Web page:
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Korean J Fam Med > Volume 39(3); 2018 > Article
Kwon, Kim, and Her: The Prevalence of Gallstone Disease Is Significantly Lower in Natives than in Migrants of Jeju Island

Abstract

Background

The eating habits of Jeju Island natives are quite different from those of the mainland people because of geographic isolation. Diet is a main factor affecting gallstone disease. We investigated the prevalence of gallstone disease in both Jeju Island natives and migrants and studied the risk factors affecting gallstone disease in the Jeju Island people.

Methods

A total of 20,763 subjects who underwent medical checkups at the Health Promotion Center of Jeju National University Hospital in Korea from January 2003 to December 2015 were enrolled in the study. Ultrasonography was used to determine the presence of gallbladder stones. Body mass index and biochemical parameters, including liver function test results, lipid profiles, and fasting blood glucose levels, were verified, and data on age, birthplace, and sex were collected from medical records. Univariate and multivariate analyses were performed to identify risk factors affecting gallstone disease.

Results

The prevalence of gallstone disease in the Jeju Island people was 4.0%: Jeju Island natives, 3.8% and migrants, 4.4% (P=0.047). After multivariate logistic regression analysis, the independent risk factors were older age, Jeju migrants, higher fasting blood glucose and alanine aminotransferase levels, and lower high-density lipoprotein cholesterol levels.

Conclusion

The prevalence of gallstone disease was significantly lower in natives than in migrants from Jeju Island. Older age, Jeju migrants, higher fasting blood glucose and alanine aminotransferase levels, and lower highdensity lipoprotein cholesterol levels contributed to gallstone disease prevalence in the Jeju Island people.

INTRODUCTION

By definition, gallstone disease (GD) refers to the presence of stones in the gallbladder or common bile duct [1]. Most patients with GD are asymptomatic and about 20% of GD patients become symptomatic during a 10-year period of follow-up [2]. GD is frequently incidentally found during medical checkups through simple and relatively cost-effective abdominal ultrasound tests [3-5]. The prevalence of GD is reported to be 10%–20% in Western countries, and it is generally higher in women. Older subjects show a higher prevalence, for both sexes. It has been reported that the prevalence of GD reaches about 30% by the age of 70 years [1,6].
Well-established risk factors of GD are age, sex, and obesity. Moreover, dietary habits, the number of pregnancies, the use of oral contraceptives, alcohol consumption, and smoking have been suggested as modifiable risk factors for GD. In particular, diet and chronic alcohol consumption have been reported as strong factors associated with the development of GD [7,8].
Jeju Island is the largest island located about 50 miles south from mainland Korea. Its natural environment and climate are different from the mainland. The soil layer in the island mainly contains basalt with high permeability. It is harmful for rice and wheat crops, but appropriate for cultivation of grains, such as millet, Sawa millet, and buckwheat. Jeju Island natives (JNs) mainly harvest and consume the latter crops. In addition, they consume more seafood than meat because of the characteristics of the island itself. Moreover, the proportion of high-risk alcohol drinkers is remarkably higher in the Jeju Island people than the mainland people [9]. We hypothesized that such dietary habits and tendencies of heavy alcohol consumption could strongly affect the development of GD in JNs compared to Jeju Island migrants (JMs) because JNs lived longer on the Jeju Island as opposed to JMs. Thus, the aim of this study was to investigate whether the prevalence of GD diagnosed by ultrasonography differed between JNs and JMs by evaluation of their medical checkups and analyzing the risk factors for GD.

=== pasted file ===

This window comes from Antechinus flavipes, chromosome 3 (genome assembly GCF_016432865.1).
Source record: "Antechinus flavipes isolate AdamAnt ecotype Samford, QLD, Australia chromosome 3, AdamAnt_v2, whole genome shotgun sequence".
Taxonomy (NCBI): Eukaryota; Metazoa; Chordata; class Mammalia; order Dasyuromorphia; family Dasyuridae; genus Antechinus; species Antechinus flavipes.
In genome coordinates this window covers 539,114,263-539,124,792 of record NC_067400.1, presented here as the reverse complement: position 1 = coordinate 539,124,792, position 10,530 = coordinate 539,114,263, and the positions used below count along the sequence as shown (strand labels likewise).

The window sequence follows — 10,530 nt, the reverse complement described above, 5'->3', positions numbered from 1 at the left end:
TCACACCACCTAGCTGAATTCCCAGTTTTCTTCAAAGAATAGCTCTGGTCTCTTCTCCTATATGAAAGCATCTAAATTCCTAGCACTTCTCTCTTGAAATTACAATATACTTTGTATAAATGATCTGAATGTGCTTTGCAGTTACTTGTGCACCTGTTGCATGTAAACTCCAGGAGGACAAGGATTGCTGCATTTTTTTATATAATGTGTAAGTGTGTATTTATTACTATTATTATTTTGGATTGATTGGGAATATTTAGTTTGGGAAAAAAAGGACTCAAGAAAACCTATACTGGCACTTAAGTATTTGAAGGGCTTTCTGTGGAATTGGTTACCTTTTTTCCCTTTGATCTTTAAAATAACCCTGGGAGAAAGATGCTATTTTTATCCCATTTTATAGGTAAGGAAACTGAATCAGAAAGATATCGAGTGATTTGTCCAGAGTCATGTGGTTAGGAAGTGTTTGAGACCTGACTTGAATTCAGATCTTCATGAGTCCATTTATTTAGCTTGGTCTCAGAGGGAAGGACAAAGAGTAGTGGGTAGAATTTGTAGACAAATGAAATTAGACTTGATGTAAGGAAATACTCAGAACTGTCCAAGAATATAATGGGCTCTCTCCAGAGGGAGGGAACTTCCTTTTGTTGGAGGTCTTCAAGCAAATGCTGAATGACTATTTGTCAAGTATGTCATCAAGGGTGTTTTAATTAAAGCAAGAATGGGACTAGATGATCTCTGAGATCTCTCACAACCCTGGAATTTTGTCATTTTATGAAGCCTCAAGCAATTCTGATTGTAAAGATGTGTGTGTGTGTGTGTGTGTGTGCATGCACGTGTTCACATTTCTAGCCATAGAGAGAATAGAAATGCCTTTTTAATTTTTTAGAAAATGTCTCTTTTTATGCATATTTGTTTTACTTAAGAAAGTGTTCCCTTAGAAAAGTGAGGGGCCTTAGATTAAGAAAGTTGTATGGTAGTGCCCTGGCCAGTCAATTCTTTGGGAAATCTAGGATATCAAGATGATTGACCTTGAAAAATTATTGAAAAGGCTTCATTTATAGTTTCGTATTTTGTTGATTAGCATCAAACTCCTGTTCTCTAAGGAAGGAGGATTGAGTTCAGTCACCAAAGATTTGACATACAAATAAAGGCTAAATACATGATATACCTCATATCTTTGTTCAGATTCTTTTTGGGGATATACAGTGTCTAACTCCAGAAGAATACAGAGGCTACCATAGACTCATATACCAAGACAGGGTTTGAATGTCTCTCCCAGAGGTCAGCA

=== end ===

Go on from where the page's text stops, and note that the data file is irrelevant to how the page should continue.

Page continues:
METHODS

1. Subjects

A total of 21,184 people visited the Health Promotion Center of Jeju National University Hospital for medical checkups from January 2003 to December 2015. Of these, 421 individuals who underwent gastrectomy or cholecystectomy or who were younger than 20 years of age were excluded. Subjects who underwent two or more medical checkups were considered as subjects irrespective of the total number of medical checkups, and their initial data were collected. Overall, 20,763 subjects were enrolled in the study. This study protocol was approved by the Institutional Review Board of Jeju National University Hospital (IRB approval no., JNUH 2015-12-006). Informed consent was confirmed by the board.

2. Ultrasound Examination and Diagnosis

Specialized radiologists performed abdominal ultrasound tests on all subjects using high-resolution ultrasound equipment IU22 (Koninklijke Philips Electronics NV, Amsterdam, The Netherlands). The abdominal regions were examined after the subjects had fasted for at least 8 hours. GD was identified based on the presence of echogenic and acoustic shadows and of the echo movement within the gallbladder depending on the position change [10].